Poster #233, Earthquake Engineering Implementation Interface (EEII)

Structural healing of Millikan Library over 20 years of continuous seismic monitoring

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Poster Presentation

2020 SCEC Annual Meeting, Poster #233, SCEC Contribution #10562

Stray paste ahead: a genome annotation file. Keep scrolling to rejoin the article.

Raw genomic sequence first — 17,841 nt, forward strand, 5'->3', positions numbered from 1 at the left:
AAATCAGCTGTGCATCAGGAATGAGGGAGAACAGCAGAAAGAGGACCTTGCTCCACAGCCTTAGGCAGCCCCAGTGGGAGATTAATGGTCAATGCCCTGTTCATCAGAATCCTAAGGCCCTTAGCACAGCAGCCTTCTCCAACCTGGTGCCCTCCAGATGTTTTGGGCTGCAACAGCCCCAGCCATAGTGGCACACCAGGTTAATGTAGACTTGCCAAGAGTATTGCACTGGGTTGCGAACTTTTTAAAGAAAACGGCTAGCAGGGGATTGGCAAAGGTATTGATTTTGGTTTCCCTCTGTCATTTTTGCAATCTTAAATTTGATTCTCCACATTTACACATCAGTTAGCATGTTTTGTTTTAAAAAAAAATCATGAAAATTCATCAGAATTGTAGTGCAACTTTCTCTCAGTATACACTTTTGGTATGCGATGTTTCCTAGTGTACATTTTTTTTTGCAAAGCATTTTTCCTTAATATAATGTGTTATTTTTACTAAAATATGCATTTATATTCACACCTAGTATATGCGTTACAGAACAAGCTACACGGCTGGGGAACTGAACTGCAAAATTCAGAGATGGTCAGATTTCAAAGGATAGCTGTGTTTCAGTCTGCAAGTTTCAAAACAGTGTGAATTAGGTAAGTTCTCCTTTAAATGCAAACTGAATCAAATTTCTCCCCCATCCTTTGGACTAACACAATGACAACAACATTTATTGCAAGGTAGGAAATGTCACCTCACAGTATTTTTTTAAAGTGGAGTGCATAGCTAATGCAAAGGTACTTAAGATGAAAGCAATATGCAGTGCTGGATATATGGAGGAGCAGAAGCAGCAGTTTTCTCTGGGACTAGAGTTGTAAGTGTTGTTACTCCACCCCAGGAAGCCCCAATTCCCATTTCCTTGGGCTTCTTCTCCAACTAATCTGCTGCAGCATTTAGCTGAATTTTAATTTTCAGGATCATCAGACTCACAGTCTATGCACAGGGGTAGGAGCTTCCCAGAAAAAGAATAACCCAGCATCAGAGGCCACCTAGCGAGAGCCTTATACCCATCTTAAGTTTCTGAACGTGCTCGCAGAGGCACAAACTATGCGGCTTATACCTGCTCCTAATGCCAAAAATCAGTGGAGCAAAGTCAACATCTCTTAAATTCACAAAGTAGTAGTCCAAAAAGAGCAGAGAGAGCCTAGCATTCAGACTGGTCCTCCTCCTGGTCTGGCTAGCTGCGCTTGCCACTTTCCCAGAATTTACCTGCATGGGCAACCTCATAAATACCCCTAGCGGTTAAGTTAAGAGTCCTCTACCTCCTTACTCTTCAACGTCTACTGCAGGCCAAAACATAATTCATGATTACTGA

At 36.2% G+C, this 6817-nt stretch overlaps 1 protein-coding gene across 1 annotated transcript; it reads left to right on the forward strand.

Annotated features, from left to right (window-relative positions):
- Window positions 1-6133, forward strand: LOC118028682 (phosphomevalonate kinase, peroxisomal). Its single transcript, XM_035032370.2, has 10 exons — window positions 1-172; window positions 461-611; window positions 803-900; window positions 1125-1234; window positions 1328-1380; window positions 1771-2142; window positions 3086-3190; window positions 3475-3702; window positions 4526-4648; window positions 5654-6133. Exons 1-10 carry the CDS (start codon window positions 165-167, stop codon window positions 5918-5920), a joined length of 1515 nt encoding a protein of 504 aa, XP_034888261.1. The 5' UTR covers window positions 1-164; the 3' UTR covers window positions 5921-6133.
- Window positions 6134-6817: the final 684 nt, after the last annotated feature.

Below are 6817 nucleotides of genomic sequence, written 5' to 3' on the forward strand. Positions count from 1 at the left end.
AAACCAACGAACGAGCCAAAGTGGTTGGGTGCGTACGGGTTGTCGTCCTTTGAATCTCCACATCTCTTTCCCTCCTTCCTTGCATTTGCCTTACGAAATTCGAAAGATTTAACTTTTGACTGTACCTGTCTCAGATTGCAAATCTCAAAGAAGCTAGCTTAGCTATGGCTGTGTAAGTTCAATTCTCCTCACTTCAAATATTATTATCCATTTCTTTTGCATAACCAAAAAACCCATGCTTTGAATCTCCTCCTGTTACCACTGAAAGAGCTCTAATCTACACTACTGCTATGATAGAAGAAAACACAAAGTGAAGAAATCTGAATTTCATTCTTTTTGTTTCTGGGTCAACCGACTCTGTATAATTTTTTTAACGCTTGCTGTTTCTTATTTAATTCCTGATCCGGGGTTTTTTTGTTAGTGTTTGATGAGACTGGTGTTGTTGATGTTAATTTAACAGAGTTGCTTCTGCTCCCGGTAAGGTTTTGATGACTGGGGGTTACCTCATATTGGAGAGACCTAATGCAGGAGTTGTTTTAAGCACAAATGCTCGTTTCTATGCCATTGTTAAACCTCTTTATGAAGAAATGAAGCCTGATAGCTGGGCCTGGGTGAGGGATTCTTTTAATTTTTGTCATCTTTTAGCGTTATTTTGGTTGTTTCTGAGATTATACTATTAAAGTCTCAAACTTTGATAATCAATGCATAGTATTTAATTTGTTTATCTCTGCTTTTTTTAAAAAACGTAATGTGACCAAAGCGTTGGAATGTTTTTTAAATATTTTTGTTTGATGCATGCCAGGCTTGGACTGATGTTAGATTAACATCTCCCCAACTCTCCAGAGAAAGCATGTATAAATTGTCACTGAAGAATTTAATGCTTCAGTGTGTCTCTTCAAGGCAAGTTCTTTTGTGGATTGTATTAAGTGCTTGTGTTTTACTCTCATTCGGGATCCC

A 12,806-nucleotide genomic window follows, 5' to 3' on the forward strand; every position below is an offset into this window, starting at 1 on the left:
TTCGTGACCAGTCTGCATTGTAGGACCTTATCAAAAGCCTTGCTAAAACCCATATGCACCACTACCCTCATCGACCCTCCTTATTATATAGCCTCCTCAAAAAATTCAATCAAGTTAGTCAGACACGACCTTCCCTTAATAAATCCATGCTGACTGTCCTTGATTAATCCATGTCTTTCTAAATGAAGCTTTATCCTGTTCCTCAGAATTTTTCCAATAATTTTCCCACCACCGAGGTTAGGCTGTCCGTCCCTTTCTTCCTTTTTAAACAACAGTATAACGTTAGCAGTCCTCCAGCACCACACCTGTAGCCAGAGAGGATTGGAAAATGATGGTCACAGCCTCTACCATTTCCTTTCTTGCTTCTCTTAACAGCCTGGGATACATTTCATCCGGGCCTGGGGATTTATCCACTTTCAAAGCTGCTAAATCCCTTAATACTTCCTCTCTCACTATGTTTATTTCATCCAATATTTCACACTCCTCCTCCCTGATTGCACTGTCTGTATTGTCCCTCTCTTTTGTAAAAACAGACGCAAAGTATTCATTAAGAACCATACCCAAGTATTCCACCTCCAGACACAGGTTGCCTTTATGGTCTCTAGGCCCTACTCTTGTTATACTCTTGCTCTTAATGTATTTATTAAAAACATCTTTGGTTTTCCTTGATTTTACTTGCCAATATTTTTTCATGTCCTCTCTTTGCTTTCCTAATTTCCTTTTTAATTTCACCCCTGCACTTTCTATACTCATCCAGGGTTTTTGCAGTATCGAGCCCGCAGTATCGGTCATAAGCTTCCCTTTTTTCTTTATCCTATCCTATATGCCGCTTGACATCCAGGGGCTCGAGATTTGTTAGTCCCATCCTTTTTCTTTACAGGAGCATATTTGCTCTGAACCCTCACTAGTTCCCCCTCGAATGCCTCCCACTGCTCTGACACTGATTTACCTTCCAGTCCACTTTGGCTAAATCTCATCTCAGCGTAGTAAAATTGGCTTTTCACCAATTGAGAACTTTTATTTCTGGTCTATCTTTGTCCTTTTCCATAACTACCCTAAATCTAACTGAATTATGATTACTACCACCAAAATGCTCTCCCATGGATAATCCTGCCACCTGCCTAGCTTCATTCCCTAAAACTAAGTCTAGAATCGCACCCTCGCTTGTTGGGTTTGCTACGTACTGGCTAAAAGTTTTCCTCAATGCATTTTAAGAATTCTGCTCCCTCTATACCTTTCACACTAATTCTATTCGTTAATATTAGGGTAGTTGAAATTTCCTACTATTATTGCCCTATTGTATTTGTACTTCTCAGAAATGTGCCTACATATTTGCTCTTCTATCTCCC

Since 2001, the Southern California Seismic Network has archived continuous waveform data from strong motion station CI.MIK in Caltech’s Robert A. Millikan Memorial Library, a nine-story reinforced concrete building. A simple spectral analysis of this 20-year record reveals that the fundamental frequency of Millikan Library’s east-west resonance has increased gradually and monotonically by 6.8%, corresponding to a ~14% increase in structural stiffness. This finding is unexpected, as previous analysis of forced vibration tests and earthquake strong ground motion records has shown that between 1968 and 2003 this same frequency decreased by 22%. The historical weakening of Millikan Library ...has been attributed to minor structural damage and changes to the soil-structure system during the 1971 M6.6 San Fernando, 1987 M6.1 Whittier Narrows, 1991 M5.8 Sierra Madre, and 1994 M6.7 Northridge earthquakes. Today, the library’s apparent structural stiffness is comparable to what it was in 1986, before the Whittier Narrows earthquake. While some of the incremental changes in frequency may have been caused by interior renovations to the building, in particular a reduction in mass during its conversion from a library into an office space around 2003, the quasi-linear healing trend over the past two decades is largely a mystery. In this poster, we examine the 20-year record of ambient and forced vibrations in detail and discuss competing evidence that the healing trend is either due to changes in soil-structure interaction or the integrity of the structure itself. We also look at the response of Millikan Library to the 2019 M6.4 and M7.1 Ridgecrest earthquakes, during which the E-W fundamental frequency dropped by 17%, followed by a period of rapid log-linear recovery.